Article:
For each RR there is a total win or loss from the system when applied to a range of historic data on a particular market. This RR will be calculated by simulating the system using historic prices and trying different values for RR until an optimum is found. I will do an example in the next story.
The purpose of the simulation is to determine the optimal RR so we can calculate the TP in every setup. Of course, the RR is not some fundamental constant of the universe - we expect it to change over time and in different markets. However our simulations may show some RR levels are more stable than others. Or we may find minimum or maximum RR ratios for certain markets or trend situations. Either way, we will end up with an RR that we will automatically be applied to each setup in the sequence of trades that make up our system.
The rules for reacting to signals within a system are determined during design and testing. The testing will simulate the real world consequences of applying the signal to historic data.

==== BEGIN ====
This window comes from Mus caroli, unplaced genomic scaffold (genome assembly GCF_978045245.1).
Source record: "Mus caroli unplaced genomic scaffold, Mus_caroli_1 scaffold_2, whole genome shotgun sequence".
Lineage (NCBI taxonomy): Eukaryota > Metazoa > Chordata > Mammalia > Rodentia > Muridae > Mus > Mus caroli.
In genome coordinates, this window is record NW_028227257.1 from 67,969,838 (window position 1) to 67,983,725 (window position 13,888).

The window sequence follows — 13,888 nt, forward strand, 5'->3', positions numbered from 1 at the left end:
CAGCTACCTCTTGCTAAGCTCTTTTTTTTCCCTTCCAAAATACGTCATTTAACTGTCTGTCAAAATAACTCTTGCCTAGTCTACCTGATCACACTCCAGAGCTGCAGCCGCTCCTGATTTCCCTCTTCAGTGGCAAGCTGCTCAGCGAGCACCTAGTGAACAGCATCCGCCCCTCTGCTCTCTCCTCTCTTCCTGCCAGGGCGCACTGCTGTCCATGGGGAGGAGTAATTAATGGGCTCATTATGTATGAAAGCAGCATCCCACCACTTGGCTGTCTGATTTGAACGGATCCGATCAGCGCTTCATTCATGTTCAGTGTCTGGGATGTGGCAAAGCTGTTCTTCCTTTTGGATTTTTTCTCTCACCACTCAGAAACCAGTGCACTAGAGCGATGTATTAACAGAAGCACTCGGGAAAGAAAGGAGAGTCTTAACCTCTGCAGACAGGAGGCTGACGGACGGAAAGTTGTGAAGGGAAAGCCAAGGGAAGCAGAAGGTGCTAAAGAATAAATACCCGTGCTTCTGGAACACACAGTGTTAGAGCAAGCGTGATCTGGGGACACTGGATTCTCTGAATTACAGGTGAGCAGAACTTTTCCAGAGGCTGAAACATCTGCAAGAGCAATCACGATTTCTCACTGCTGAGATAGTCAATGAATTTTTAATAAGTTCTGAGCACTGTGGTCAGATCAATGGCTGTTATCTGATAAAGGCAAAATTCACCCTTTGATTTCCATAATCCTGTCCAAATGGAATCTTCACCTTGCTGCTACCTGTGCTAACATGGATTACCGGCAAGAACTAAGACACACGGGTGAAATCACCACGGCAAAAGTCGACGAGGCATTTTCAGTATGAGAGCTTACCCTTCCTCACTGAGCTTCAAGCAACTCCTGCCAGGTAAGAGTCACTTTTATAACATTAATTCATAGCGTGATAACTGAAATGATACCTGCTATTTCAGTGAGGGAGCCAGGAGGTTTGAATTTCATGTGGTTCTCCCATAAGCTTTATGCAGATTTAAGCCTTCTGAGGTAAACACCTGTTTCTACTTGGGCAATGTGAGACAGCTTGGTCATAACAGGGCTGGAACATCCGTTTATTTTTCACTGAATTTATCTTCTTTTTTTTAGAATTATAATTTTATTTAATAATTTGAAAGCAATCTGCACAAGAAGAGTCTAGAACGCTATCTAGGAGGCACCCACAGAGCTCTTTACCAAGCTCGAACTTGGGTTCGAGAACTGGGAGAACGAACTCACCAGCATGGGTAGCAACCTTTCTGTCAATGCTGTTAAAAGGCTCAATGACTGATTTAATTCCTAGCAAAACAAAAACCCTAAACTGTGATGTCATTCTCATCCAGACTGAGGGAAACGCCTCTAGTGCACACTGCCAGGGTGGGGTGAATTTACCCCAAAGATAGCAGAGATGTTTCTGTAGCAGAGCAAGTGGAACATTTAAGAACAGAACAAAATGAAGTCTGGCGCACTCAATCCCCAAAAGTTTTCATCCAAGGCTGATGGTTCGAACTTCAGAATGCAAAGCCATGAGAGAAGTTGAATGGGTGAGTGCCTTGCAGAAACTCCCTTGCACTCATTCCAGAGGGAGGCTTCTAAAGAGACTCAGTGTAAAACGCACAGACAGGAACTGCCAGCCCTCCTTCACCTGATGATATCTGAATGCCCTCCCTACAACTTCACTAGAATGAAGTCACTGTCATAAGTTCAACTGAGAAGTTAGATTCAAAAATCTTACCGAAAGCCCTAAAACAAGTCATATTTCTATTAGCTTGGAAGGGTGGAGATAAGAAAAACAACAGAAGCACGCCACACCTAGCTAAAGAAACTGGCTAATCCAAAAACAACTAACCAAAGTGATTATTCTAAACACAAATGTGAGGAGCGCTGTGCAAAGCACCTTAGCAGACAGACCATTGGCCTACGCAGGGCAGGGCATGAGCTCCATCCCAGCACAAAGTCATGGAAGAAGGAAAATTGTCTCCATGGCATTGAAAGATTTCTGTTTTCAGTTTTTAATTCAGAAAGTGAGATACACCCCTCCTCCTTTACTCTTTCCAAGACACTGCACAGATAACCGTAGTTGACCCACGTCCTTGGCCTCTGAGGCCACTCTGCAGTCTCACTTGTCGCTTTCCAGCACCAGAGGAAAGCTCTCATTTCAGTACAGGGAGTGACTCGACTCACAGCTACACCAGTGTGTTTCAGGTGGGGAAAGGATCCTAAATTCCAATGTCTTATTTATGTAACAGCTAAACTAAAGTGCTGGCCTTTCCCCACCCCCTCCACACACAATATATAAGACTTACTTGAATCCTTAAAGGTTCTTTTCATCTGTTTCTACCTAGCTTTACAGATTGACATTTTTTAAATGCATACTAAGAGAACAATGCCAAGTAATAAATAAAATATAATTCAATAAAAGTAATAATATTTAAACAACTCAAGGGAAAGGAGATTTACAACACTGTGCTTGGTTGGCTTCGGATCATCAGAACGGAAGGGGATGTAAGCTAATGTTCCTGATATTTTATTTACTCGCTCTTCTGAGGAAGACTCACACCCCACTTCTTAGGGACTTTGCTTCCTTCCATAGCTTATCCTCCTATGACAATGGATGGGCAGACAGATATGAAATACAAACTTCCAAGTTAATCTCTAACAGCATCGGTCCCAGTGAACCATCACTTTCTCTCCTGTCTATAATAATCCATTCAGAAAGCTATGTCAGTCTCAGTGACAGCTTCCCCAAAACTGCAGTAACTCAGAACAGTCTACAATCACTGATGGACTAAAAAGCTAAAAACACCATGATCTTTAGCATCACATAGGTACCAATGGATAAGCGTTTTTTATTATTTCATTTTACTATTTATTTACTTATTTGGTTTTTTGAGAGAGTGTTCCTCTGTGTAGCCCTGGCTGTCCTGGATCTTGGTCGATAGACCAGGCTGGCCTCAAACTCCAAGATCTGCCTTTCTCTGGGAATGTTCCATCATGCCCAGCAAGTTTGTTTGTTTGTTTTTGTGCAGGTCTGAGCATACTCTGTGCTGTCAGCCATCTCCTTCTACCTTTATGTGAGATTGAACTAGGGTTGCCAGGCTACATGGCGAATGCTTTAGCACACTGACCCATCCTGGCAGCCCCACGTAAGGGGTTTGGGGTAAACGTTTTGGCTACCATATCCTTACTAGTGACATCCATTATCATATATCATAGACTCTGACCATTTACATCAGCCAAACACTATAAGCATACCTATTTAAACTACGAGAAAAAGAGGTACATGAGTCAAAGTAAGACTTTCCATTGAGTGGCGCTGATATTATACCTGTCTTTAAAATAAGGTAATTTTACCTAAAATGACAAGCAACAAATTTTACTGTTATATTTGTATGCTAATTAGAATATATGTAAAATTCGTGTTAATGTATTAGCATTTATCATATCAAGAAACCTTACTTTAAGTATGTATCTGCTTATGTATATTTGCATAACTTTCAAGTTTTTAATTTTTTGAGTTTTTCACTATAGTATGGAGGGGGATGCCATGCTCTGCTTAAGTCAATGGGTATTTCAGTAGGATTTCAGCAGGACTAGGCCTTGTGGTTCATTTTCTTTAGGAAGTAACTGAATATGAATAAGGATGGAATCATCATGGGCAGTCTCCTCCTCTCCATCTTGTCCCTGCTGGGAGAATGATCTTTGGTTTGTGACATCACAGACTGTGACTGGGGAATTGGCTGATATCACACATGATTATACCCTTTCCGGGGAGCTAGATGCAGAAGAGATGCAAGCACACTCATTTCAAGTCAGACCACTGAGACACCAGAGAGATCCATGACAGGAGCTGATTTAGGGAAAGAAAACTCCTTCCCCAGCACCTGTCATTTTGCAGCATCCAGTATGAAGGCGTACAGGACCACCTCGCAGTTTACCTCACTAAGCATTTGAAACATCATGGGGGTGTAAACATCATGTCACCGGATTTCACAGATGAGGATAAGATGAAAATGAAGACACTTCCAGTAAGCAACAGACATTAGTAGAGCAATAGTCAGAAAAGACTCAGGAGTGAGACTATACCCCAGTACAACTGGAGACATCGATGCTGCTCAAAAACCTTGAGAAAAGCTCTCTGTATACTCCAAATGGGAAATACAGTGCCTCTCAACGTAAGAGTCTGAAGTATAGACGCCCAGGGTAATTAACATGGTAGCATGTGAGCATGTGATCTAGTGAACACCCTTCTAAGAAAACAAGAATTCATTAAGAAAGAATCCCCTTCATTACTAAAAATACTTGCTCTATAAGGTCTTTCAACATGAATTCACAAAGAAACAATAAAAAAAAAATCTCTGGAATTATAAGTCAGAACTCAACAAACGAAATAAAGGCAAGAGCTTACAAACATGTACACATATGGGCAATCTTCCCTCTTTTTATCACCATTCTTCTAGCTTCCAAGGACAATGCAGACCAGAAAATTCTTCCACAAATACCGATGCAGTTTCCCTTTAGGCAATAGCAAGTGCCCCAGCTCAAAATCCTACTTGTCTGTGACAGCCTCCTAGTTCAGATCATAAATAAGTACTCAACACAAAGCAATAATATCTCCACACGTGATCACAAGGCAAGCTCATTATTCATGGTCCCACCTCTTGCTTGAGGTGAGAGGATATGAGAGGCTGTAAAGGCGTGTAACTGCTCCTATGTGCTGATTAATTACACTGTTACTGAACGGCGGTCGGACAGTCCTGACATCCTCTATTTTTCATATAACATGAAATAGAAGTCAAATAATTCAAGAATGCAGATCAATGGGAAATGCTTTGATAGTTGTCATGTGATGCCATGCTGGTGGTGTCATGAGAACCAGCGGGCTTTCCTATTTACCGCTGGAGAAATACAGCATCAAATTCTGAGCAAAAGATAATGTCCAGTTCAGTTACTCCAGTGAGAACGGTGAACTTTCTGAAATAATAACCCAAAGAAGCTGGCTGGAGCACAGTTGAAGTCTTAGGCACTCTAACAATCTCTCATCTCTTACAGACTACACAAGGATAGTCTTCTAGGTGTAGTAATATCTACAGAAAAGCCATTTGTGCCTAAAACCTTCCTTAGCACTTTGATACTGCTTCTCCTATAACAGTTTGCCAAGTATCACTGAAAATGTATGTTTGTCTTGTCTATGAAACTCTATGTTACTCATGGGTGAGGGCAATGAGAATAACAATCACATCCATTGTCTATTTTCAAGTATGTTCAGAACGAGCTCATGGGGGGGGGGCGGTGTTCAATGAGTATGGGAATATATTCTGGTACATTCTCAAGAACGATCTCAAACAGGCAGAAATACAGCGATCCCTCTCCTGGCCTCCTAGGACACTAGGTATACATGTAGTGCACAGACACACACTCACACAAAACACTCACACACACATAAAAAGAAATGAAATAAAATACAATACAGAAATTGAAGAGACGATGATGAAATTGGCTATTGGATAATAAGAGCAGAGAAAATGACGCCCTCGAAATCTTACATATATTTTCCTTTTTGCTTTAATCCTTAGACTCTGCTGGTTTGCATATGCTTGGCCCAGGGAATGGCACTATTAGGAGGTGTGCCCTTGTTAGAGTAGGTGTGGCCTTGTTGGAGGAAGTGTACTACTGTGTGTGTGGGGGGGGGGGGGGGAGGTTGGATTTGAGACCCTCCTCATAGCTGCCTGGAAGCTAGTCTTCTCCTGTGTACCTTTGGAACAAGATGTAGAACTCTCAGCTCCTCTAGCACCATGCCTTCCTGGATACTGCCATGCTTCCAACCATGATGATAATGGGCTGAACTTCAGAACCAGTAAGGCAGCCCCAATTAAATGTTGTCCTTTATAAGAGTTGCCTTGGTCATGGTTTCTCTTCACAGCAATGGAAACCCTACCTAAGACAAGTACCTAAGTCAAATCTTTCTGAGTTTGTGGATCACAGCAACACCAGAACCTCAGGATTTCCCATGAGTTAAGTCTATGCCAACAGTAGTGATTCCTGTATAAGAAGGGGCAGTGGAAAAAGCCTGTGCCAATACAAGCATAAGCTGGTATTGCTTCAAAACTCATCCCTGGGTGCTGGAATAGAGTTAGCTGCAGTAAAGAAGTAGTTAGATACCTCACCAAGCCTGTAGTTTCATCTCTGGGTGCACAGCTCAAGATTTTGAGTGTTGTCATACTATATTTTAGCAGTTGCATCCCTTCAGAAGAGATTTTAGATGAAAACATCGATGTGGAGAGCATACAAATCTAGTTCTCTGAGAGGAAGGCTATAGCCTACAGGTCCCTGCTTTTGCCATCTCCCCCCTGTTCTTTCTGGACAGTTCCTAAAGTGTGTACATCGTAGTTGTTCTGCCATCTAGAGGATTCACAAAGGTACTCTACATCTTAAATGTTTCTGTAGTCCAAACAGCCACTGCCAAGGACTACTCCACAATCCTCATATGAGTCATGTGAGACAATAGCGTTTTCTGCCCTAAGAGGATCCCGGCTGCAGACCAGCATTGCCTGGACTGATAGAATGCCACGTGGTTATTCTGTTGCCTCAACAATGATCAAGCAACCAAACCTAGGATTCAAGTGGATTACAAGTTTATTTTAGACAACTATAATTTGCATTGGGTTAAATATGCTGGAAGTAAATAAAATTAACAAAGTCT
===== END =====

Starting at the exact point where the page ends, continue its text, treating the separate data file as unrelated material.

A simulation makes all the calculations you would in a real trade using real data as if you opened the position with your broker. Whether your simulated trade is stopped out for a loss or goes on to win at the TP depends on what happened in the real market with real historic data. You do not actually execute the trade with your broker, in fact your broker has nothing to do with your simulation. The simulation can be done with pen and paper or with a computer program if you have the skills. If you are so inclined, it's easiest to get started using a spreadsheet, however we will do it manually here.
But how to we get the RR for the market, timeframe and trend that we trade?
The RR will be calculated by simulating the system using historic prices and trying different values for RR until an optimum is found. I will do an example further below.
We have a chicken and egg situation: we need to run a simulation of the system to calculate an RR value but the simulation requires an RR value to run. The solution is to run the simulation starting with a low guesstimate value and then rerun the simulation with progressively higher values and compare results. Each increment in the RR, or step, is a value we decide on. If an optimum is reached, we can use that value for RR and calculate TP for each setup.
Normally you would start simulating with an RR of one, unless you have reason to believe your signal is so powerful that it wins most of the time. If that is the case, then you could start with RR=0.1. In order to win with such a low RR, you must win more than ten setups for every one you lose - not impossible but certainly cause for concern.